It’s possible that only golf is a more unlikely TV sport than snooker. At least with snooker the production crew don’t have to cover seven or eight kilometres from four different directions. Snooker’s an unlikely TV sport because, frankly, not a lot happens and it can be interminably slow. Don’t get me wrong, I’m a fan, but if you were looking for an audience-drawing event today, you’d almost certainly not choose snooker.
How it became such a big deal then is the point in question and for it we have the great David Attenborough to thank. As controller of the BBC’s second TV channel, BBC Two, at its inception, Attenborough was keen to commission programming that would highlight the benefits of the customer switching over to colour – a not-inexpensive consideration at the time. In the game (now sport) of Snooker he alighted upon one totally self-contained event that only made sense when viewed in colour.
Seminal snooker commentator Ted Lowe’s famous on-air aid to viewers: “and for those of you watching in black and white, the pink is next to the green” remains one of the classic sports quotes of all time.
The foresight that Attenborough had to promote the Beeb’s new colour service has led to a global sporting phenomenon that saw a back-room game from the Gentleman’s Club become a multi-million dollar enterprise.
At last count, though, there were still around 9000 black-and-white TV licence holders in the UK. (Why TV owners in the UK need to have a licence is way beyond the scope of a blog but you can take it as read).
Analogue TV transmissions have all been switched off and the old 450-line black and white frequency was given over to wireless data comms twenty years ago. But still there are some consumers for whom the existing tech was and remains good enough.
This kind of technology longevity is becoming a thing of the past. The BBC’s latest nostalgia-laden slow-TV production is called “The Reassembler” in which former Top Gear man, James May, reconstructs classic tech from component parts in what certainly feels like real time.
The Suffolk lawn mower, the Bakelite telephone and the original Stratocaster are all perfect examples of age-old tech that still works. Of course, now, the telephone needs a gadget to convert pulse dialling into tones, but for that small add-on it still works perfectly.
How, then, can we be so accepting of new technology that is not only obsolescent far too quickly but deliberately made so? I’m not referring to planned obsolescence here, although that certainly is a factor. What is remarkable is that hugely complex and really quite pricey technology can be deliberately made useless by the manufacturer, according to their whim, it seems, with no warning.
This “active bricking” is seeing an increasing number of gadgets that we have paid for and, at least we thought, we owned being remotely rendered so much door-stoppery. The fact is, we might own the plastic and rare-earth metals that comprise the casing and circuitry of our gizmos, but the software that operates these things is used under licence. And that means the owner of the code really does have the right to actively brick your favourite toys.
There are good and compelling reasons for doing so. Maintenance of a simple ecosystem makes support and development that much easier. The gentle, persuasive form of forced upgrading that we saw with the introduction of snooker to the TV schedules, gave way in the PC era to time-limited support. Those of us using old versions of Windows had to resort to forums to keep our machines alive and kicking, but now the internet-of-things means that we can just be switched off from afar.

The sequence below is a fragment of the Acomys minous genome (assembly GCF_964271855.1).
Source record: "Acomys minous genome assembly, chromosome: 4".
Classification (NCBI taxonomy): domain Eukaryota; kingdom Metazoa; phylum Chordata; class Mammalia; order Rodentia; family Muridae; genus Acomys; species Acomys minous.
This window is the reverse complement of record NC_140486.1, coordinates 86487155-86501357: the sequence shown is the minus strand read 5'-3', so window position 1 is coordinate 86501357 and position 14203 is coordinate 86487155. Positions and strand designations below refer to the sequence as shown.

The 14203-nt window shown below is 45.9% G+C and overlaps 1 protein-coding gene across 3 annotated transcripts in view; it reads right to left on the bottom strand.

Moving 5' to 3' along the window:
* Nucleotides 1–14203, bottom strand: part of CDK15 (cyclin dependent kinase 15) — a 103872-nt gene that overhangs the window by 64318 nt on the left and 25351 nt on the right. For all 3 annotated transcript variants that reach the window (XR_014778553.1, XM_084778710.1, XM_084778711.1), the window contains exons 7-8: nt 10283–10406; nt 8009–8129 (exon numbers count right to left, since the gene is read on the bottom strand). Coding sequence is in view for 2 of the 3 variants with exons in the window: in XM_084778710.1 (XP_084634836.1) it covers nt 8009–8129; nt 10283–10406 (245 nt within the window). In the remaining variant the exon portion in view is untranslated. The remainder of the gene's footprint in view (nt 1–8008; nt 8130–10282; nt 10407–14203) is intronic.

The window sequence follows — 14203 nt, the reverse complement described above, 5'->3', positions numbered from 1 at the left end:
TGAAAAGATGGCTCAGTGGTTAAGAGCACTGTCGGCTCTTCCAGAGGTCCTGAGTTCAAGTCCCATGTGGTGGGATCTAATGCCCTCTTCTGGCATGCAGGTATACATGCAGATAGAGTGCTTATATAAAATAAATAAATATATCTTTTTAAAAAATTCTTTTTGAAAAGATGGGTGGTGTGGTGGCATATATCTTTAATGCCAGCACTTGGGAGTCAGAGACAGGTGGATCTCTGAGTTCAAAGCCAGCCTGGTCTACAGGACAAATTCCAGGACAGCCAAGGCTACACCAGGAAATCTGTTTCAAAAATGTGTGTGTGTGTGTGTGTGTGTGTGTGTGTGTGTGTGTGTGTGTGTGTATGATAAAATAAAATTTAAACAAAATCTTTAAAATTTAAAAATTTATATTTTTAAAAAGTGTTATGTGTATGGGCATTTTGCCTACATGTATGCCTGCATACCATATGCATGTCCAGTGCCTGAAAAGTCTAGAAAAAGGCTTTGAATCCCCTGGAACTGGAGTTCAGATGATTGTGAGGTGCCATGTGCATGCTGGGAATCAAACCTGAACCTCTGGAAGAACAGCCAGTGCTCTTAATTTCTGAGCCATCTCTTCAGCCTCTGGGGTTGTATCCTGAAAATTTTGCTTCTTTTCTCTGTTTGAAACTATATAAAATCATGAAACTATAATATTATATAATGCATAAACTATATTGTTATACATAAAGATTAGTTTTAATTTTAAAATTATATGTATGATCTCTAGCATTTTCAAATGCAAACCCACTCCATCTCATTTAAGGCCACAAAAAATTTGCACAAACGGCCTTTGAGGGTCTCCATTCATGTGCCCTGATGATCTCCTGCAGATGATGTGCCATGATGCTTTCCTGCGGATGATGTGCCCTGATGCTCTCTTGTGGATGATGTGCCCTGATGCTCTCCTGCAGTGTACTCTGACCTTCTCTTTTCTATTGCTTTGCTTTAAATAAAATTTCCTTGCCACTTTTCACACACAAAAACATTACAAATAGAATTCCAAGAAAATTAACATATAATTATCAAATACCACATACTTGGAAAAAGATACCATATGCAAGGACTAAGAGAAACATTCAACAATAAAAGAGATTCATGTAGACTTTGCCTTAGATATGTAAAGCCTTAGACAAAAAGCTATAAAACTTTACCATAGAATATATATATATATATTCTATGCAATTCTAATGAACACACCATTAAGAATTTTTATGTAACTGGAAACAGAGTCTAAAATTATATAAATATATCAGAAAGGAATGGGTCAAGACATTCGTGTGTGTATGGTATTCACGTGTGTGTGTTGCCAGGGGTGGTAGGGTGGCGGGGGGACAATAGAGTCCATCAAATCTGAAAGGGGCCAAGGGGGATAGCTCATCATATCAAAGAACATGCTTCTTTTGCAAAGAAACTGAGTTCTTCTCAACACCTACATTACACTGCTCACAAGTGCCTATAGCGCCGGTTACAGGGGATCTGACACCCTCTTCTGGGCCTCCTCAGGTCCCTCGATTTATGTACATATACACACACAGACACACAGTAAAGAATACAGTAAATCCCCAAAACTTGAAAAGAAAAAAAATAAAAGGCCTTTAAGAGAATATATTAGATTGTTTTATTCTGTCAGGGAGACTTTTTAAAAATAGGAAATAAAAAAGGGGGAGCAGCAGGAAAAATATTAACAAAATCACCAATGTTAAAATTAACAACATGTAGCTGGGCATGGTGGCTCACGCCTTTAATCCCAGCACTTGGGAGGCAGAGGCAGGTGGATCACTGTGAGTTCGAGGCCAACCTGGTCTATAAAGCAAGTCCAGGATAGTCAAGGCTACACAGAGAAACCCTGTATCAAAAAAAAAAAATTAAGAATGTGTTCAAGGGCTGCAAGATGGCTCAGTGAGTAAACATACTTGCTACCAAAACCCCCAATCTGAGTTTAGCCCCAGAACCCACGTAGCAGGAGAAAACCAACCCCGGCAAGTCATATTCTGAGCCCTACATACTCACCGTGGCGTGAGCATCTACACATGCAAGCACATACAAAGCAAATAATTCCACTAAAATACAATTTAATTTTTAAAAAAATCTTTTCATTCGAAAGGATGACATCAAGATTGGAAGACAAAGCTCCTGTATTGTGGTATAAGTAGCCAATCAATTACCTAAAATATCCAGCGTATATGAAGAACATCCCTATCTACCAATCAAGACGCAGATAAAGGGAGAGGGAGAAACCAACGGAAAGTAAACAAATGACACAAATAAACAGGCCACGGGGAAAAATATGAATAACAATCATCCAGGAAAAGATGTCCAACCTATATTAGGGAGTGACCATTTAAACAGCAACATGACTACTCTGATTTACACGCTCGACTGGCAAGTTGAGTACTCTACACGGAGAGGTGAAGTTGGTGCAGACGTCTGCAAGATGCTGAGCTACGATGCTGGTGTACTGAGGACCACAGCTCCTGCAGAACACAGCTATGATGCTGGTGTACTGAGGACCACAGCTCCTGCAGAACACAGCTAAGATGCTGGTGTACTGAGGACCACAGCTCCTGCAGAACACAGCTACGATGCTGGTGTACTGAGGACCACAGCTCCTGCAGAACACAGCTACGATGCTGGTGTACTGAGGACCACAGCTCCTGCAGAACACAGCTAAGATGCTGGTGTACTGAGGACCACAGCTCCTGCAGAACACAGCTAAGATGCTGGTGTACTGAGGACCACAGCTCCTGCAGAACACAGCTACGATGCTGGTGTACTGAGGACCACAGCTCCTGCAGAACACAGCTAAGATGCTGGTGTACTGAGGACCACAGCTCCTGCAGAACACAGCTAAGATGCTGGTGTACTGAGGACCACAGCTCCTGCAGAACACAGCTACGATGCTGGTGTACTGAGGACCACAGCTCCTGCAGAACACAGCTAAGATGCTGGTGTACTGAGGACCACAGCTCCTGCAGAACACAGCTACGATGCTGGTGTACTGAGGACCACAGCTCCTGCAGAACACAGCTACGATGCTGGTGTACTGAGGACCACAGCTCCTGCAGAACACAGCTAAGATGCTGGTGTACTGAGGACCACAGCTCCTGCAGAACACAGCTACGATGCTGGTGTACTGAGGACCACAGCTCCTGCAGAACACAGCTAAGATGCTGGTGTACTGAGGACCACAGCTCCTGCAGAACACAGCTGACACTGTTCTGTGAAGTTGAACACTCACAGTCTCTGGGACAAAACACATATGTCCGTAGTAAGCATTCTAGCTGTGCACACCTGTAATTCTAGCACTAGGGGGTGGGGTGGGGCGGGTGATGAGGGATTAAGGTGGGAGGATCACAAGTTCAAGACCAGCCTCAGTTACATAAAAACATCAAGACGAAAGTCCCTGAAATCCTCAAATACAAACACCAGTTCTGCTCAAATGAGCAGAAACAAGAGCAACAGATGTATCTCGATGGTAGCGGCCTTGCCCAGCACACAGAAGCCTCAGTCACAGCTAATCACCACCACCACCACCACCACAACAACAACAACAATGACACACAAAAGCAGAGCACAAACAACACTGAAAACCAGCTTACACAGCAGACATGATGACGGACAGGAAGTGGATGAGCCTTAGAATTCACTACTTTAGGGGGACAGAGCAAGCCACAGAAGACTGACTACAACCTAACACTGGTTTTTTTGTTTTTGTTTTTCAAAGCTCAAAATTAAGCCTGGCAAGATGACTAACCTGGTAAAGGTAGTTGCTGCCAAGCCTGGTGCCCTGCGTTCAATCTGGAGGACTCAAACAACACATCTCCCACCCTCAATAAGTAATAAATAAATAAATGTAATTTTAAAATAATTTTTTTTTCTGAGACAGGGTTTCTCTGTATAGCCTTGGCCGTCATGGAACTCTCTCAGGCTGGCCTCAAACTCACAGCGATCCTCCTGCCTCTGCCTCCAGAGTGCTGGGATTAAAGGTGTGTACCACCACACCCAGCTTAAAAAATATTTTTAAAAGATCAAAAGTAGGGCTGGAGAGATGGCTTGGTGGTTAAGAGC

In the procurement software world we’ve recognised this for some time. Yes, a multi-tenant cloud-based B2B platform does have some of the attendant features of remotely controlled technology. Upgrades are automatic and the addition of features, as well as bug-fixes is carried out without intervention from the subscriber.
But that is the difference. In our world the customers are subscribers and pay for the rights to use the technology. Should they choose to stop using the software they cease to be subscribers and they are not left with a “bricked” system that owes them a small fortune in wasted investment.
It is attendant upon us at GEP to drive the customer to ROI rapidly, because that, after all is our entire raison d’etre. If the subscription to the SMART by GEP platform doesn’t pay for itself over and over then there’s something wrong somewhere.
Perhaps it’s time for the rest of the technology world to follow suit. The mobile phone industry nearly got there, with handsets being free in return for a contract of subscription, but vastly expensive smartphones killed that forward-thinking model.
But companies like Google, whose Nest subsidiary recently announced the active bricking of one of its product lines, could do worse than reinvent the paradigm for owning technology.
Some businesses have taken a good deal of time to come around to the idea that ownership of the business systems is not the be-all and end-all it once was. What matters is results, not ownership.
A few years ago, a Danish friend of mine (one of the world’s true early adopters) was trialling a music streaming subscription service and said “It’s a bit odd, getting used to the idea that I no longer own any of my music.” But, of course, he never did. It was only licenced from the publisher, but physical possession of the media suggested otherwise, and it was a hard habit to break.
These days, he doesn’t give it a second thought.
The future then, as technology becomes far more about code and less about hardware, might see us only using gadgets for a fee and owning less and less.
Actually, when I think about it, that really does sound quite attractive.